By Amy Schmid, Administrative Program Specialist, OSU Extension Service, Tillamook County
According to the bureau of labor statistics, workers in 2016 had been with their current employer for an average of 4.2 years. Nancy Kershaw is definitely an exception to this statistic. For over 30 years she has been the Family and Community Health and 4-H Extension Agent for Tillamook County. In those 30 years, Nancy has taught multiple generations of 4-H members’ food preservation and sewing and became the food preservation expert.
Nancy’s long service can be attributed to the fact that she knew exactly what she wanted to do growing up. Being a 4-H member herself, she knew she wanted to major in Home Economics and become a 4-H Agent. She obtained that bachelor’s degree from Oregon State University but when she graduated a master’s degree was required to become an Extension Agent.
She then taught High School Home Economics for two years while she prepared to go back to school to earn a master’s degree. Family relocation landed her in Crockett, Texas so instead of continuing her education at OSU she attended Stephen F. Austin State University in Nacogdoches. After receiving her degree she spent three more years teaching High School Home Ec.
Wanting to make the move back to Oregon, Nancy finally became an Extension Agent in Washington County in June of 1984. After two and a half years there, her husband was offered a job in Tillamook. As fate would have it there was an open 4-H/Home Ec Agent position here at the Extension Office and the rest is history.
Nancy is now the 4-H Youth Development, Family & Community Health (FCH) & SNAP-Ed Managing Faculty for Tillamook County OSU Extension Service. She has seen a lot of change in Extension and her work over the last 30 years. When she first started, 4-H enrollments were much smaller and all in traditionally based clubs. Over the years day camps, afterschool programs, STEM programs and more have broadened the focus and enrollment of 4-H.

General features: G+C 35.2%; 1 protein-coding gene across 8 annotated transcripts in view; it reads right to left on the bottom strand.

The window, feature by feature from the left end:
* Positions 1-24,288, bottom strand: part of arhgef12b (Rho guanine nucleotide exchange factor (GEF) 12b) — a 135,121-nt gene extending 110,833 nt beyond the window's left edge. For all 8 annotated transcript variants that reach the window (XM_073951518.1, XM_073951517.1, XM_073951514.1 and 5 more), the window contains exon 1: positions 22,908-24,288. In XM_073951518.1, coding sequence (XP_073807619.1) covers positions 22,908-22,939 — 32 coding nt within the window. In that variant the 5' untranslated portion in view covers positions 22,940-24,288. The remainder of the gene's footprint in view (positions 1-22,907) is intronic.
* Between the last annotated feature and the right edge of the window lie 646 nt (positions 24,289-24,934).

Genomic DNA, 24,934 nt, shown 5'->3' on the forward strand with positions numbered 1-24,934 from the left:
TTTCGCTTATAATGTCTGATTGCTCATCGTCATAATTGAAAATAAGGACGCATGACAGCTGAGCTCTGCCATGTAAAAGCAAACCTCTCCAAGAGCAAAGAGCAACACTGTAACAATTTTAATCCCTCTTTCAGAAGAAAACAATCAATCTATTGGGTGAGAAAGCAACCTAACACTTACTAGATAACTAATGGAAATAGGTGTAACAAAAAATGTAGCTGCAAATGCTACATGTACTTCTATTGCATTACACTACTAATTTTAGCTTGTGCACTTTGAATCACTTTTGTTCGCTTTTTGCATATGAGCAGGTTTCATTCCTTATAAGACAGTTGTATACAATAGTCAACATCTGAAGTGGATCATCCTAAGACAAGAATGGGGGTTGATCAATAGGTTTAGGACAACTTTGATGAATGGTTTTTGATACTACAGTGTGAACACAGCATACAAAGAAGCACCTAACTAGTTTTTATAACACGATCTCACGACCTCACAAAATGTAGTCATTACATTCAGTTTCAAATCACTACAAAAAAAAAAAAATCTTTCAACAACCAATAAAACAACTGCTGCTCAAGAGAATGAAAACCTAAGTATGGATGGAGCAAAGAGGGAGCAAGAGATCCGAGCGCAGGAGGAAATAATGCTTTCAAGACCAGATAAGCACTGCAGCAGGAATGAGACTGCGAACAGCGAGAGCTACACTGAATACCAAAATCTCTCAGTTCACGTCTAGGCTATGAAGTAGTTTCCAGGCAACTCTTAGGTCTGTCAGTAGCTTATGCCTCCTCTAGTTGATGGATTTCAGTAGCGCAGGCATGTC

Nancy recalled that 1988 was a big year for change in food preservation. There was a lot of research that was done and many new guidelines came out about canning. She spent a lot of time educating people on the new safer canning standards. This work continues to this day, explaining to people why Grandma’s canning recipe that has been in the family for generations is not necessarily safe.
In the Family and Community Health (FCH) Program, the most notable change has been the shift in name and focus from Home Economics. Now the focus of the FCH Program is to work with families, organizations, and community leaders to support a healthy community. Physical Activity was not something that was part of her job originally. Now it is a big part of her work with two successful physical activity programs; Strong Women and Walk with Ease. She is also a member of the Year of Wellness Physical Activity committee, working to promote physical activity through blogs, events and programs. The Supplemental Nutrition Assistance Program- Education (SNAP-Ed) is also a program that did not exist when Nancy started. Now the nutrition education program is in all the schools.
In Extension overall, Nancy has seen the shift of how information is provided. When she started the internet was really in its infancy. Extension actually served as the internet for people. It was where they came to find information. Now so much of everything is online. The focus is now on educating people where to look for research based information on the internet because so much of it is unreliable.
When asked why she has worked for OSU Extension for so long Nancy stated, “I enjoy the variety of questions and people that I meet. I really like seeing youth mature from Cloverbuds (kindergarten) through high school graduation.” And does she ever receive a variety of questions. The weirdest being, “How do I can alligator?” After checking with the state Food Preservation specialist who checked with the National Center for Home Food Preservation, it was concluded that alligator was a meat product and would be canned like meat in a pressure canner. Nancy’s question to the client was why are you canning alligator in Tillamook? To which the client responded that her son lived in the south and brought some to Tillamook for her. Finding the answer to that question on the internet would probably be next to impossible.
By Extension, Your Connection to the Programs, People, and Publications from OSU Extension Tillamook County